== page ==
Department of International Relations

English for International Relations


Since its creation several years ago, the Department of International Relations has offered an excellent array of both full-time and part-time undergraduate courses in the areas of English. Our linguistic programs are diverse, rigorous and comprehensive in their approach.  They are supported by an outstanding and committed faculty of the Department of English who represent the following principal areas of teaching and research:

  • English as major (9 semesters, approximately 60 credit hours)
  • English as minor (7 semesters, approximately 23 credit hours)
  • Theory and Practice of Translation (2 semesters)
  • Country Study (“Across Cultures”) (4 semesters)


The main goal of the Department of English is to guarantee that every student enjoys the highest quality education. We accomplish this by continually refining and building on the strengths of our linguistic program. In order to allow each student individual attention we maintain small class sizes (the cap is set at 15 students). The department offers a carefully designed set of calendar plans at both the full-time and part-time levels. Our general program is an integral part of the Liberal Arts curriculum provided by RSUH.  Our faculty and stuff have it as their priority to help students to develop an informed appreciation for English through critical thinking, effective writing, reading and oral communication.

Each year, the Department of English prepares about 45 students minoring and about 50 majoring in English for careers in both the private and public sectors such as: international business, international relations, public service, and government. Many of our students before graduation spend at least one semester in America or England.  For many this experience has proven to be decisive as regards their language and cultural skills.

Our lower-division English classes include:

  • English Grammar
  • English Pronunciation
  • English Oral/Aural skills
  • English for Diplomats
  • English Composition

Our upper-division English classes include:

  • English Grammar (Advanced)
  • English Oral/Aural skills (Advanced)
  • English for Diplomats (Advanced)
  • Film Appreciation
  • Presentation in English
  • State Exam Preparation
  • Country Study
  • Theory and Practice of Translation

At the beginning of the training period students take a test which places them into an Advanced, Intermediate and Beginner groups, according to their linguistic proficiency.


Textbooks used:

  • Advanced Grammar in Use (Martin Hewings)
  • English Grammar in Use (Raymond Murphy)
  • English in International Correspondence (Borisenko, Evtushenko)
  • Glorious Past (Yastrebova, Kravtsova, Kryachkov, Vladykina)
  • Turbulent Present (Yastrebova, Kravtsova, Kryachkov, Vladykina)
  • “Shrek” Deconstructed (developed by Dr. Kostina, Dr. Krakovich of RSUH, in print)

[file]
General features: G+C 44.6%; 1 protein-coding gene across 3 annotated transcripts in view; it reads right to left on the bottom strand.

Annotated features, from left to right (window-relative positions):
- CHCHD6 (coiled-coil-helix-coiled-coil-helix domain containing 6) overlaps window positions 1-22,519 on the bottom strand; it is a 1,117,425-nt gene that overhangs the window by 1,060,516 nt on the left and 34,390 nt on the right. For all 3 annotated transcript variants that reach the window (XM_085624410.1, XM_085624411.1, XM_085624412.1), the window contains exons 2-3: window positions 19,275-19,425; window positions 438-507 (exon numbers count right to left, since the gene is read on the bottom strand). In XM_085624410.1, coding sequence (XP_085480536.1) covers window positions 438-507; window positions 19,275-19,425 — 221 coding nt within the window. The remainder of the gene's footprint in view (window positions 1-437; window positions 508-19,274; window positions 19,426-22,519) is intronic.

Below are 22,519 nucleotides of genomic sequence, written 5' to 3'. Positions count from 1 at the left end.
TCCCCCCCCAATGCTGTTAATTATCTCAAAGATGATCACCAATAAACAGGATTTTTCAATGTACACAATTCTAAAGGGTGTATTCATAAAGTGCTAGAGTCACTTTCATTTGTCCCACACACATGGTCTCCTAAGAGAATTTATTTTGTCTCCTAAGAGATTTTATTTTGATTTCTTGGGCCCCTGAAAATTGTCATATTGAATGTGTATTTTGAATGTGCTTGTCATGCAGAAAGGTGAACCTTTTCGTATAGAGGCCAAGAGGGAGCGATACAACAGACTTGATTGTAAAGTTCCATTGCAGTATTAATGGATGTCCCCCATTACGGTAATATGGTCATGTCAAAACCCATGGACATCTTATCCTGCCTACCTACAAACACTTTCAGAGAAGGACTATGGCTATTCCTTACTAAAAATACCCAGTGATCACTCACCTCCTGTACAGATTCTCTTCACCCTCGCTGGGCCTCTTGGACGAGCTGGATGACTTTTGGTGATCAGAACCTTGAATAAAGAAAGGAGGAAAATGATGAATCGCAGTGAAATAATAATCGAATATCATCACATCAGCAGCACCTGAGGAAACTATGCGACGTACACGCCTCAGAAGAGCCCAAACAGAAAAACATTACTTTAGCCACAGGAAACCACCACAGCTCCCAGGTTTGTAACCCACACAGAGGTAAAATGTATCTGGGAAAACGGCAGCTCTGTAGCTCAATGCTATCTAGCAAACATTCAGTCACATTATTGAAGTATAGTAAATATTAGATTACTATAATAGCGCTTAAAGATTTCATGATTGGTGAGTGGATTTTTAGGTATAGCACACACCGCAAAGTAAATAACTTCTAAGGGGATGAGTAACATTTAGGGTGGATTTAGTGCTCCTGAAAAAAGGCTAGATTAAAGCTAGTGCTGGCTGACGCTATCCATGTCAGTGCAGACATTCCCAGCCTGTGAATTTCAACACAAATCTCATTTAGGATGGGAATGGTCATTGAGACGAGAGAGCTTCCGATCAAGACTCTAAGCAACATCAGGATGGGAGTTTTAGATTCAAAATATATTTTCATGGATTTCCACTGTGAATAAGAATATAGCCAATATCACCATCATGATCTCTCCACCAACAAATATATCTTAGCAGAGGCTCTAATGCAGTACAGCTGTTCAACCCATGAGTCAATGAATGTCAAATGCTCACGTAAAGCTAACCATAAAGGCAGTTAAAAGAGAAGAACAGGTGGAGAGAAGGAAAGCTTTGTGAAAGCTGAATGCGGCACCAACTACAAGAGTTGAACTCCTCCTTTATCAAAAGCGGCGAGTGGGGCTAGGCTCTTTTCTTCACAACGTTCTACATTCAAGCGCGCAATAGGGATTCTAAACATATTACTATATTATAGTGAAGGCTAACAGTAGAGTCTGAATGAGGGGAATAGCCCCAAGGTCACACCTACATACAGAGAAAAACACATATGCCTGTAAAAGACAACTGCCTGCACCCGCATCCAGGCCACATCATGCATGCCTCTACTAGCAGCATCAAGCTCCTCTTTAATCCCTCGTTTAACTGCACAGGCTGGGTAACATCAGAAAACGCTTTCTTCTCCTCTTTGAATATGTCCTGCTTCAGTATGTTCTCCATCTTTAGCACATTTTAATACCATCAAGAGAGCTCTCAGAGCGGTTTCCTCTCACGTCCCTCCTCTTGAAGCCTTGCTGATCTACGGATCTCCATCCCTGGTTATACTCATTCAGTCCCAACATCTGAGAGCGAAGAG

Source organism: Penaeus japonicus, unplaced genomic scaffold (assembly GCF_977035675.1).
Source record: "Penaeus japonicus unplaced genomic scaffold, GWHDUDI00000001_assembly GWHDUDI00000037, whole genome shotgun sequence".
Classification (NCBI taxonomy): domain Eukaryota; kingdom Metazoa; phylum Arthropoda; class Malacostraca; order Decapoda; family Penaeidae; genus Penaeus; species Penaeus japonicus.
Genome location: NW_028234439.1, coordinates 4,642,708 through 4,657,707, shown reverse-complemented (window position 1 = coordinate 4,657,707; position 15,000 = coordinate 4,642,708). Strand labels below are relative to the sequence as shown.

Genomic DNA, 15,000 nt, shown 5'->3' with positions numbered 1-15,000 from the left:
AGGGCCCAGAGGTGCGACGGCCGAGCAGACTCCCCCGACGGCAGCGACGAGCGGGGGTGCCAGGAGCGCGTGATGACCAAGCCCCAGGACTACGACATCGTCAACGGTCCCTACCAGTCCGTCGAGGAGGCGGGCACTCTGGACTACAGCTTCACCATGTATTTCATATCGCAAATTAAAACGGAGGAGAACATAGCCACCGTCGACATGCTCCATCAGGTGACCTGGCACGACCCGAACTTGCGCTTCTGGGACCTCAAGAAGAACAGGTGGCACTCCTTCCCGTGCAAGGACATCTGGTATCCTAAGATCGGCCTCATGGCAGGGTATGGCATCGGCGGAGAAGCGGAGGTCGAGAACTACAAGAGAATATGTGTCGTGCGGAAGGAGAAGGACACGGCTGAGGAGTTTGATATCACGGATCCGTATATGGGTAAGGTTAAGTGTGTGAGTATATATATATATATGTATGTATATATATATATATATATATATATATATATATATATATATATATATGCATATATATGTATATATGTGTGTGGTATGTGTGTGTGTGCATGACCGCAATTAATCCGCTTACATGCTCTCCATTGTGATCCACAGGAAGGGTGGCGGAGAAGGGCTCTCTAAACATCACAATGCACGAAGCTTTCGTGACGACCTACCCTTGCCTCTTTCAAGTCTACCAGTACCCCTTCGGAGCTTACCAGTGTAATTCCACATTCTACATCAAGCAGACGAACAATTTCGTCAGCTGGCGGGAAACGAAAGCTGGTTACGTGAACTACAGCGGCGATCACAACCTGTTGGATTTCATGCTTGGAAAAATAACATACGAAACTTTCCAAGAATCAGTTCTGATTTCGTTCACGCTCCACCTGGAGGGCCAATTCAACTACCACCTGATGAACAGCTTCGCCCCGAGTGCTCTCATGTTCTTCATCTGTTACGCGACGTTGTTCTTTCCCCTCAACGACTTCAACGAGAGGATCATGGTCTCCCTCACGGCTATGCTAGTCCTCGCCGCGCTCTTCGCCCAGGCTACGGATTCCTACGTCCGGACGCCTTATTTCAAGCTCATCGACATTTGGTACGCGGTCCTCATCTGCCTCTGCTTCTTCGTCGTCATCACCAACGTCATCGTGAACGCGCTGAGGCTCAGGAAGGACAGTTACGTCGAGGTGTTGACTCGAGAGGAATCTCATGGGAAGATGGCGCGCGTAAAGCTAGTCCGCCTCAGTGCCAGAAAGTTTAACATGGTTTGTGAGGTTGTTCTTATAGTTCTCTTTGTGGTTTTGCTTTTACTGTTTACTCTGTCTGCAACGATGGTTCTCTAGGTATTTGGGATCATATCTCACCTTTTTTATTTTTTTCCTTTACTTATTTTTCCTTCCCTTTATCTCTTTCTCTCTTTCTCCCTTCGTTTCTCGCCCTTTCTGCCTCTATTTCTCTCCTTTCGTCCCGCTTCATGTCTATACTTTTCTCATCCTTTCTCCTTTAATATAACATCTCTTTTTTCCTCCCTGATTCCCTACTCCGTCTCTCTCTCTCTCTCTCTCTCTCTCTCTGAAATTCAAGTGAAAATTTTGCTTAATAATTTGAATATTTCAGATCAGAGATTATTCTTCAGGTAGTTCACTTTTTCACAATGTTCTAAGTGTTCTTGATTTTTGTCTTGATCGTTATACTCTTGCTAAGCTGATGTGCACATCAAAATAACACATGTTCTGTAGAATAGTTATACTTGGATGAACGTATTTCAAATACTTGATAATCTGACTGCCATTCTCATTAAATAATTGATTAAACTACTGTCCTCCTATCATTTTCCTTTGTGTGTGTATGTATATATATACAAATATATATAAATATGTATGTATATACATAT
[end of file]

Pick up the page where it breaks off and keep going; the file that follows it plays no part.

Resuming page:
• Theory and Practice of Translation (Osokin)
  • Country Study Course (developed by Dr. Elena Dines of RSUH)
  • signature course materials packets prepared by our teachers
  • Preparation for State Exam in English (set for publication in 2011)
  • English Pronunciation (Dr. Matveeva)

Our advisors provide information about the calendar plan, course descriptions, internships; assist in the add/drop process.  The Department is open year-round, and we see students either on a walk-in or call-ahead basis.



Programmatic Objectives

The language program of the Department of English at RSUH focuses on the following competencies:

  • Linguistic competence: phonetics/phonology, lexicon, syntax, grammar, discourse.
  • Communication competence: pragmatic uses of language, cultural background and perspectives.
  • Conceptual competence: critical-thinking abilities developed through the analysis of language as a conceptual, symbolic system.

Teaching methodologies

Our program presupposes using communicative (or “balanced”) student-centered approach whereby students are led through a "guided inductive approach" (discovery approach) that allows them to analyze the presented samples in order to discover and analyze patterns of language use.

Thus, activities assist students to continually test, modify, and develop hypotheses about both the linguistic structure and the communicative functions of English.  As mistakes in all types of linguistic performance are a normal sign of development, students are encouraged to track their development through an analysis of patterns of their own errors.

Keeping in mind that language use is modified by social factors such as speakers, communication purpose, setting, mode of communication, etc., our students learn to analyze uses of the target language according to socio-cultural phenomena as well. This approach leads students to communicate in English in sociolinguistically appropriate ways. Our students are also shown and taught how developing   the target language culture will eventually lead to adapting, expanding, and modifying one's own frame of cultural reference.


Our faculty

  • Vadim Krakovich (section head)
  • Elena Dines (upper-division English, Country Study)
  • Nikolay Maryukhin (Theory and Practice of Translation)
  • Valery Golovin (English B.A. program)
  • Alexandra Serbina (English B.A. program)
  • Ivan Volodin (part-time English classes)
  • Tatyana Bychkova (lower-division English, part-time English classes)
  • Julia Karelskaya (upper-division English)
  • Galina Kuzmina (upper-division English)
  • Anna Kostenevskaya (part-time English classes)
  • Rosa Karataeva (lower-division English)